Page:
I mean… don’t get me wrong, it is a nice rock. It is a carved rock. It is something to do if you’ve had enough of smoking and bumming around all of the Tango cafe – I really hope it still exists when whoever is presently reading this goes.
Hahaha did you learn any history whilst at El Fuerte Ruins?
El Fuerte de Samaipata is a pre-Incan, Mojocoyas-period (AD 300) temple ruins site in the Andes Mountains of Bolivia designated by UNESCO as a World Heritage Site. El Fuerte is also Bolivia’s largest pre-Incan site. The Incas conquered the lost city of El Fuerte from the Chane Empire in the 1600’s and lived there until they were invaded. Now that ancient city can only be recognised by the ruins of a temple. The temple ruins are carved on a huge rock jutting out of the mountains.
That is all I got to be honest. It was a very cool rock… thing. With some walls. 🤷🏻♀️ Apparently it is believed El Fuerte can transfer special energies to those who visit. Jury is out on that one.
Did you do a tour of The El Fuerte Ruins?
You can take a tour to go to El Fuerte, but I never recommend a tour if you can go to the place yourself. Not that I learned much beyond Google, but hiring a guide unless necessary was not part of my backpacker budget. If you’re a History buff either splash the cash or perhaps read a more informative blog.
Instead Jed and I took our time at these ruins and hiked slowly amidst the mountains to the top while enjoying the greenery around. As you go up the hill, there are many resting places, and we kept bumping into the same people we had crossed on the path earlier. Set amidst mountains and forests, El Fuerte felt like a surreal place.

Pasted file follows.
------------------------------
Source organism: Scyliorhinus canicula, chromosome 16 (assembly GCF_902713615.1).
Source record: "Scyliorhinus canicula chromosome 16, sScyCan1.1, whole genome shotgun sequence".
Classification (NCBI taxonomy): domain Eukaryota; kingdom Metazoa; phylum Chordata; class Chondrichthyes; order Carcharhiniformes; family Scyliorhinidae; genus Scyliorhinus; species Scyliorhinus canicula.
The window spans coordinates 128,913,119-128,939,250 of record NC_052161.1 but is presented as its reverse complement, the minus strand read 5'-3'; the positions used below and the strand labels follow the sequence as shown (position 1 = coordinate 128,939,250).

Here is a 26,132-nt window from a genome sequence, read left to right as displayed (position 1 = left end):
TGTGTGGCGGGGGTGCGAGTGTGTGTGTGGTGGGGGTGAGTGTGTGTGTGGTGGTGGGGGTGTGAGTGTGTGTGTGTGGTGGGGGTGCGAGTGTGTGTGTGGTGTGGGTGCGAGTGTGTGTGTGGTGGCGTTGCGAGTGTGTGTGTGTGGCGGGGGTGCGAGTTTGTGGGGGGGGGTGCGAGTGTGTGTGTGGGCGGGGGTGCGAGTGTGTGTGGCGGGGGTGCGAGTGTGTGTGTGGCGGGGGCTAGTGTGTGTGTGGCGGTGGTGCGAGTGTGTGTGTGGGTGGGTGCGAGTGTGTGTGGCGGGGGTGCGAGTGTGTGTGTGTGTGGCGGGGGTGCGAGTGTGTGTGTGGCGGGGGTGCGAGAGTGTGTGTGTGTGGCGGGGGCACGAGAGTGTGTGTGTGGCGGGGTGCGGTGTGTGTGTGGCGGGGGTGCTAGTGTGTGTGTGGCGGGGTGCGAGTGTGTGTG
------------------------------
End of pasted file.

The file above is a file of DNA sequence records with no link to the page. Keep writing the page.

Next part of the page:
FYI: take your swimmers ’cause on the way back if you’ve haggled you can swim off the sweat in Las Cuevas waterfall – again normally dead quiet. Score!
Was The El Fuerte Ruins worth the schlep?
Well I think so. It was beautiful, even if I was dubious about its powers and significance.
Many people who visited the ruins didn’t see much value in going there, but I liked seeing the El Fuerte Ruins for the walk uphill and the slow pace at which we did it while thoroughly enjoying our green surroundings and
discussing the party scenes in Medellin and Lima pontificating the history of Bolivia. The breathtaking surroundings of Samaipata and the Amboro National Park were a great place to hear Jed’s stories beginning with but not limited to:
- His previous meth addiction in Perth
- His day out with a homeless crack addict in Lima
- His time hanging out with some gangs in Colombia
I actually learned a lot from my day out (and subsequent evening listining to The Meters in La Boheme, Samaipata) with Jed, someone I’d never normally come across in my day to day live. Truth be told – and I am more open minded than the majority of my friends – someone I’d avoid and whom I glad I met in a hostel with no previous preconceptions. After an evening of drinks, following around street dogs and me encouraging Jed not to go and find crack in the sleepy town of Samaipata, we wound up cooking and danced to salsa music in the hostel kitchen with some French dudes. It was a bizarre evening.
Perhaps it was the energy from the El Fuerte Ruins afterall.